25. I have been averaging 44 to 46 EV range in my 2012 as long as I keep the speed to around 65 on the freeway. Mine was built in Feb with the new CA Smog system.

  26. Is that 98MPGe city or highway or combined? Old Volt vs new Volt city and highway numbers when in electric mode?

  27. Why did the MPGe rating increase if the Volt still weighs the same? Isn't the KWH per mile still the same? Seems odd that it changed.


  28. Weight is not the only factor that affects efficiency. In fact, it is the 3rd most important factor, in my opinion. The most important is drivetrain efficiency, and this is what GM has improved (a bit) this time, by improving the battery performance. The 2nd most important factor is aerodynamic drag, because it is a total loss, and it is 50-75% of the total load at most speeds. Weight only matters during acceleration, and you can "regain" some of the invested energy by coasting; and in EV's and hybrids have regen to regain some more energy.

    To gain more drivetrain efficiency, the Volt needs to use less gasoline & use electricity as much as possible. To do this, they should put a bigger battery in and/or make the ICE better...


  29. (con't) The 1.4L cast iron ICE and massively complicated transmission w/ 3 clutches should be shelved. This saves weight on the fuel & cooling system, and it can lower drag when the ICE is not in use.

    Put in a 800-1000cc aluminum engine that has a finely tuned peak efficiency at a specific RPM (which is much easier to do than an ICE with a broad power band). It should be able to get 38%+ driving a constant load of a generator.

    The electric motor can be ~94% efficient, which is ~3X better than the current 1.4L ICE.

    Since you can begin charging the battery before it is too flat, you just need to meet the *average power needed. The ICE only needs to run 30-50% of the time.

    The Volt should be a true serial hybrid.


  30. Thanks for your informative posts Neil. Hopefully GM will implement the improvements you've mentioned as well as many others. Seems like the 2013 Volt has enough improvements to a more viable vehicle for green carpool sticker seeking drivers in CA.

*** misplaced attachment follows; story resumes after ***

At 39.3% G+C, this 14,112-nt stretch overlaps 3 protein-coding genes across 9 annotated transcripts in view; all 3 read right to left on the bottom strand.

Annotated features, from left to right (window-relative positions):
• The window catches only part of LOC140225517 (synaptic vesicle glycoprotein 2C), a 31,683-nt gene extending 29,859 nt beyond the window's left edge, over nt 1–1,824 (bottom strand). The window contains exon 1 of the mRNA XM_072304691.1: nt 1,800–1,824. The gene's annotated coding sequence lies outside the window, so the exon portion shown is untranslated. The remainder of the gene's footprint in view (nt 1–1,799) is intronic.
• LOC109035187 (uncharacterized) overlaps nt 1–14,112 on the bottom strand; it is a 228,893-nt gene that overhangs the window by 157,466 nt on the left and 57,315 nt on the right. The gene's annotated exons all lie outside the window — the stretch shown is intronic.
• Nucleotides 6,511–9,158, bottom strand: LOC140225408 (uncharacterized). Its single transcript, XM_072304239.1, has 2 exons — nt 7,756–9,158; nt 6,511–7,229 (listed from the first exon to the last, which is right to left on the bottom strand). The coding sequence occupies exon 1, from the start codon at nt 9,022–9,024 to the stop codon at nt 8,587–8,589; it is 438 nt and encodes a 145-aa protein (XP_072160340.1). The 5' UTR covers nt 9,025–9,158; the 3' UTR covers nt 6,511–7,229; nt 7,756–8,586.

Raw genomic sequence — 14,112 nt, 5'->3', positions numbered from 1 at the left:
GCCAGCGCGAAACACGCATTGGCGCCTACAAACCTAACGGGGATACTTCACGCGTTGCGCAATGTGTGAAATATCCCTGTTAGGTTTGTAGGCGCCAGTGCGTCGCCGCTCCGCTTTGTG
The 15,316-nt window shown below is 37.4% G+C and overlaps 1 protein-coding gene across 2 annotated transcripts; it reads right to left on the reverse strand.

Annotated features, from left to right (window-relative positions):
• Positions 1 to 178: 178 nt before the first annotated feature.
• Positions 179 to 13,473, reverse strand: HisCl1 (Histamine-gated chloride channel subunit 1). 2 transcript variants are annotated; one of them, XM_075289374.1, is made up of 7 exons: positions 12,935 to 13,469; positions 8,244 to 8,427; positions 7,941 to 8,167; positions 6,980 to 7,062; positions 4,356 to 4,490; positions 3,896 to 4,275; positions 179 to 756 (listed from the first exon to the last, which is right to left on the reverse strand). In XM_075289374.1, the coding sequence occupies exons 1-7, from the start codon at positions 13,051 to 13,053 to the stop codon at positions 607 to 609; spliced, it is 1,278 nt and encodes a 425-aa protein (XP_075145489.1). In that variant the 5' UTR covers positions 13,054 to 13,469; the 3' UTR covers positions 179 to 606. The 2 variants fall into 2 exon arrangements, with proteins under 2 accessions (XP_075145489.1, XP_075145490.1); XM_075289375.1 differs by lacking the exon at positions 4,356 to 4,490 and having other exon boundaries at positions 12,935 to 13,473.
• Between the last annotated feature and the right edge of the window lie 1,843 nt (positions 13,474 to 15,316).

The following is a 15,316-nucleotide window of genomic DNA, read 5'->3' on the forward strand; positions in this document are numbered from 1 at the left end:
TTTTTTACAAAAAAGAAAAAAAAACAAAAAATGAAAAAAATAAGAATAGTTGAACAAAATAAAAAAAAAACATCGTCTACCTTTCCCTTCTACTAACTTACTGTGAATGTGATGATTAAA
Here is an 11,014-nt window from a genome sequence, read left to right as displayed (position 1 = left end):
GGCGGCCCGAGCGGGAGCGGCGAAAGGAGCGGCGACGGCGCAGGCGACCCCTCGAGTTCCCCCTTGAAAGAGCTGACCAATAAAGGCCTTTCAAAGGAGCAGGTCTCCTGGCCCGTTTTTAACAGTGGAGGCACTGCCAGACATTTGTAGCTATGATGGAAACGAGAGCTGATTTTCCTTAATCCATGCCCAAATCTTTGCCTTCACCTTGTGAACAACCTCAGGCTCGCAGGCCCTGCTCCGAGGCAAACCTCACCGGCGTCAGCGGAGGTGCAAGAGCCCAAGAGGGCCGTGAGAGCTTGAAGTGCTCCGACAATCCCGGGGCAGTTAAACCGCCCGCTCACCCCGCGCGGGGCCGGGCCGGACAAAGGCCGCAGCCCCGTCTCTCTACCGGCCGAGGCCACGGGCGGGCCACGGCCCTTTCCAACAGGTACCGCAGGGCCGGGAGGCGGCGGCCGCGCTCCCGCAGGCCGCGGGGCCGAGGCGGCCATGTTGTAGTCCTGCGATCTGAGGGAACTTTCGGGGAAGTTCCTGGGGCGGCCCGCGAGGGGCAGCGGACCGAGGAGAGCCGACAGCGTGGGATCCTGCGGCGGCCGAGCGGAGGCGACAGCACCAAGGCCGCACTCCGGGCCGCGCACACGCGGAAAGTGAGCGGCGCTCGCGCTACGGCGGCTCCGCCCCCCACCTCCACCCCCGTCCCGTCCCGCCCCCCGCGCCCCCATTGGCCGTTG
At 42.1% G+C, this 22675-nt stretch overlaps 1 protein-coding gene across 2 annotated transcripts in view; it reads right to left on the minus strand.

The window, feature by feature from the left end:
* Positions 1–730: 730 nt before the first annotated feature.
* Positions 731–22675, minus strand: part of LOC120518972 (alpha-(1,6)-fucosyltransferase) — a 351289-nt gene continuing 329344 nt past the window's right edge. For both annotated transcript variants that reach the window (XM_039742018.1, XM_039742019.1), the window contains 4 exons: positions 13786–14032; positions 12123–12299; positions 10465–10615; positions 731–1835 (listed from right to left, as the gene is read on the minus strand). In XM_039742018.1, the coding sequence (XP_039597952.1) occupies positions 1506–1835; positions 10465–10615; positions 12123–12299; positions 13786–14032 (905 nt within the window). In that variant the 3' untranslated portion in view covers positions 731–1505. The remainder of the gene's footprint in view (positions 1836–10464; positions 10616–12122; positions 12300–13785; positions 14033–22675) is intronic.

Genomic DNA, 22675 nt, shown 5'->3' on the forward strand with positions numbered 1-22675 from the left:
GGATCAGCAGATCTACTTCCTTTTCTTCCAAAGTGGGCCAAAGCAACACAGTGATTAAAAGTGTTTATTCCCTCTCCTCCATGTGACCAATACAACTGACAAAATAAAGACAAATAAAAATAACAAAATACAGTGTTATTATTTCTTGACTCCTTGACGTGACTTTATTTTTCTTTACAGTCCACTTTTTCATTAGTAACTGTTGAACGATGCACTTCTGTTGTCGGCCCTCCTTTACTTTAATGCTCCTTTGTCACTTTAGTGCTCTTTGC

A small .8 or 1.0L diesel would likley improve the fossil fuel efficiency by at least 30%. And lower the drag to at least .25 and weight much closer to 3K lbs instead of the heavy 3,700. I know the batteries are a big part of that weight but there are many other areas where the heavy metals can be replaced with much lighter composites.

    I'm looking forward to a Volt in 2015 or 2016 that gets at least 80 EV miles w/ at least a 120mpge. And a little bit more room for front seat passengers.

  31. You pair of armchair enginers are way out to lunch. Given the existing levels of loss present in modern power inverter modules, the MINIMUM ICE power level necessary to be able to generate the 56kW the Volt's MG1 potentially produces would be ~61kW/82hp. Show me the currently produced 800-1000 cc ICE (diesel or otherwise) that can produce that without falling WAY off the edge of it's BSFC map. What you are suggesting wouldnt be any more efficient than the latest GM Ecotec design which both the Volt and Cruze utilize.
    PS and f you thnk the Volt's transaxle is in any waymore complex than even a simple 3 speed automoatic trans, you obviously don't have a clue. Buy a vowel maybe...

  32. That's a great idea, and much of my hope for the 1st generation Volt. When GM explained that it would add 9 months and half a billion dollars to developing the Gen I version...well...

    ...and it actually adds a few miles of range to the configuration using the 1.4, all things considered. Can perfect be the enemy of the possible?

  33. How many do you guys get when you charge your volt, do you get 38 miles every time? I only get 28 miles on 220 volts,and 24 miles on 110 volts. please help me with this question.